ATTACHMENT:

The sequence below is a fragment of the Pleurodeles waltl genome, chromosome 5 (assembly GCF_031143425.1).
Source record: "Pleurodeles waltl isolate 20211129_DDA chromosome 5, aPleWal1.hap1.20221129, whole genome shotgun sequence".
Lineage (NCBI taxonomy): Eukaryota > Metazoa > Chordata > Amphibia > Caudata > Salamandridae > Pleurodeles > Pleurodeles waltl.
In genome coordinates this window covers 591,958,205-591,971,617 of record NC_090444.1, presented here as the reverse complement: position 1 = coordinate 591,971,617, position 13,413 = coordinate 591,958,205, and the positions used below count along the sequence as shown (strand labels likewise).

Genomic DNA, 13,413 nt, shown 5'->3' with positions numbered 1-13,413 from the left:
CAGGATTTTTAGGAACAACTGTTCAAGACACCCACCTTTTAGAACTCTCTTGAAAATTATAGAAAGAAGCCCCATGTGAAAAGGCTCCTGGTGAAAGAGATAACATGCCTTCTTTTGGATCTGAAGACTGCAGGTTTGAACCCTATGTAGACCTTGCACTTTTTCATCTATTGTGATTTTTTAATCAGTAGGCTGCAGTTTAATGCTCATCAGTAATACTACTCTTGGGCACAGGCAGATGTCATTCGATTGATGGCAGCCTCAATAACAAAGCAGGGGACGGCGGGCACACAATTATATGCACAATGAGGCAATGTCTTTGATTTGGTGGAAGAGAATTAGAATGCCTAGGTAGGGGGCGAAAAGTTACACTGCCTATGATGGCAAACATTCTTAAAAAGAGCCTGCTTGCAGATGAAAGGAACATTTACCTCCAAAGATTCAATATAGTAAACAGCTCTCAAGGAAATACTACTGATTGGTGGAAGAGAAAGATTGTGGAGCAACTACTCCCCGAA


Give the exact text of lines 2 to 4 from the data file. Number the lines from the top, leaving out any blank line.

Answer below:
Source record: "Pleurodeles waltl isolate 20211129_DDA chromosome 5, aPleWal1.hap1.20221129, whole genome shotgun sequence".
Lineage (NCBI taxonomy): Eukaryota > Metazoa > Chordata > Amphibia > Caudata > Salamandridae > Pleurodeles > Pleurodeles waltl.
In genome coordinates this window covers 591,958,205-591,971,617 of record NC_090444.1, presented here as the reverse complement: position 1 = coordinate 591,971,617, position 13,413 = coordinate 591,958,205, and the positions used below count along the sequence as shown (strand labels likewise).